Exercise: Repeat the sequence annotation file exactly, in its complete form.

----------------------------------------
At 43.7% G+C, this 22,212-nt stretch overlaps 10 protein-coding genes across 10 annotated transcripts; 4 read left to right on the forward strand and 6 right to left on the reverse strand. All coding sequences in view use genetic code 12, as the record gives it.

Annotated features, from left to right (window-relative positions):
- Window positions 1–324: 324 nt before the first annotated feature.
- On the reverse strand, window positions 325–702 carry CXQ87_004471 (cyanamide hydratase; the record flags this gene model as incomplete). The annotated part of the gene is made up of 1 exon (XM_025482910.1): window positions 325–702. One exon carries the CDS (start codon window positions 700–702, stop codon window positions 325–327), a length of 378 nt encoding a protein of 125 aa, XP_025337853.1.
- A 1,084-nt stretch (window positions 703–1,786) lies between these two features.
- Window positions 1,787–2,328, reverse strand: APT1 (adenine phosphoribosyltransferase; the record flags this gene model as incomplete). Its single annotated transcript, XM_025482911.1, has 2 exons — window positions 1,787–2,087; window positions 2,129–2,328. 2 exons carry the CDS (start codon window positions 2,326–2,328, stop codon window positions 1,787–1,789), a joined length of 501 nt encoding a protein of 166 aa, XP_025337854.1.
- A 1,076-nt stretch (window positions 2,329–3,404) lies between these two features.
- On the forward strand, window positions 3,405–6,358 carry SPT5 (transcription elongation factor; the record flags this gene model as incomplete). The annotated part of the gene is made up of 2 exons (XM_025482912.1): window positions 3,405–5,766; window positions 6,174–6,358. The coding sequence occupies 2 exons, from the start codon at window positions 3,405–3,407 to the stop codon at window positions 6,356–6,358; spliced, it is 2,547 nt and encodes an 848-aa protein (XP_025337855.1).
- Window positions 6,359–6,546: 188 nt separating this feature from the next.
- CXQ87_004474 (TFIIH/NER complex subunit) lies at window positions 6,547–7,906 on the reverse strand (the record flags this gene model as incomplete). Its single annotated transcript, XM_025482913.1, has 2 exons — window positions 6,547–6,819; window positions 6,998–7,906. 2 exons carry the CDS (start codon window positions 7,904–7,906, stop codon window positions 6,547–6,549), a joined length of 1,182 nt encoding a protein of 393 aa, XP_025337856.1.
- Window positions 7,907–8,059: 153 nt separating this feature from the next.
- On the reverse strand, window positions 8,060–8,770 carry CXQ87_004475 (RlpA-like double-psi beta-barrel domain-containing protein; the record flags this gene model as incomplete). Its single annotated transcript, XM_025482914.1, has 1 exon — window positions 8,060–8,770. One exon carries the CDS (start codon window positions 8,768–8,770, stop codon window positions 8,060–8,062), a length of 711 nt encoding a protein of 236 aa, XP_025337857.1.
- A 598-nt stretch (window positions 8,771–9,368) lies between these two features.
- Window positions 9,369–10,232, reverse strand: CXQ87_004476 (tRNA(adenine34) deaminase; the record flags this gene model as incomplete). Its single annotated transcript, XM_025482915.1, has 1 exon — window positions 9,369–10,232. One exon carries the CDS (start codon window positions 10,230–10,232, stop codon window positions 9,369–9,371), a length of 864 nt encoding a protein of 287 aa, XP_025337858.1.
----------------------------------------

At 43.7% G+C, this 22,212-nt stretch overlaps 10 protein-coding genes across 10 annotated transcripts; 4 read left to right on the forward strand and 6 right to left on the reverse strand. All coding sequences in view use genetic code 12, as the record gives it.

Annotated features, from left to right (window-relative positions):
- Window positions 1–324: 324 nt before the first annotated feature.
- On the reverse strand, window positions 325–702 carry CXQ87_004471 (cyanamide hydratase; the record flags this gene model as incomplete). The annotated part of the gene is made up of 1 exon (XM_025482910.1): window positions 325–702. One exon carries the CDS (start codon window positions 700–702, stop codon window positions 325–327), a length of 378 nt encoding a protein of 125 aa, XP_025337853.1.
- A 1,084-nt stretch (window positions 703–1,786) lies between these two features.
- Window positions 1,787–2,328, reverse strand: APT1 (adenine phosphoribosyltransferase; the record flags this gene model as incomplete). Its single annotated transcript, XM_025482911.1, has 2 exons — window positions 1,787–2,087; window positions 2,129–2,328. 2 exons carry the CDS (start codon window positions 2,326–2,328, stop codon window positions 1,787–1,789), a joined length of 501 nt encoding a protein of 166 aa, XP_025337854.1.
- A 1,076-nt stretch (window positions 2,329–3,404) lies between these two features.
- On the forward strand, window positions 3,405–6,358 carry SPT5 (transcription elongation factor; the record flags this gene model as incomplete). The annotated part of the gene is made up of 2 exons (XM_025482912.1): window positions 3,405–5,766; window positions 6,174–6,358. The coding sequence occupies 2 exons, from the start codon at window positions 3,405–3,407 to the stop codon at window positions 6,356–6,358; spliced, it is 2,547 nt and encodes an 848-aa protein (XP_025337855.1).
- Window positions 6,359–6,546: 188 nt separating this feature from the next.
- CXQ87_004474 (TFIIH/NER complex subunit) lies at window positions 6,547–7,906 on the reverse strand (the record flags this gene model as incomplete). Its single annotated transcript, XM_025482913.1, has 2 exons — window positions 6,547–6,819; window positions 6,998–7,906. 2 exons carry the CDS (start codon window positions 7,904–7,906, stop codon window positions 6,547–6,549), a joined length of 1,182 nt encoding a protein of 393 aa, XP_025337856.1.
- Window positions 7,907–8,059: 153 nt separating this feature from the next.
- On the reverse strand, window positions 8,060–8,770 carry CXQ87_004475 (RlpA-like double-psi beta-barrel domain-containing protein; the record flags this gene model as incomplete). Its single annotated transcript, XM_025482914.1, has 1 exon — window positions 8,060–8,770. One exon carries the CDS (start codon window positions 8,768–8,770, stop codon window positions 8,060–8,062), a length of 711 nt encoding a protein of 236 aa, XP_025337857.1.
- A 598-nt stretch (window positions 8,771–9,368) lies between these two features.
- Window positions 9,369–10,232, reverse strand: CXQ87_004476 (tRNA(adenine34) deaminase; the record flags this gene model as incomplete). Its single annotated transcript, XM_025482915.1, has 1 exon — window positions 9,369–10,232. One exon carries the CDS (start codon window positions 10,230–10,232, stop codon window positions 9,369–9,371), a length of 864 nt encoding a protein of 287 aa, XP_025337858.1.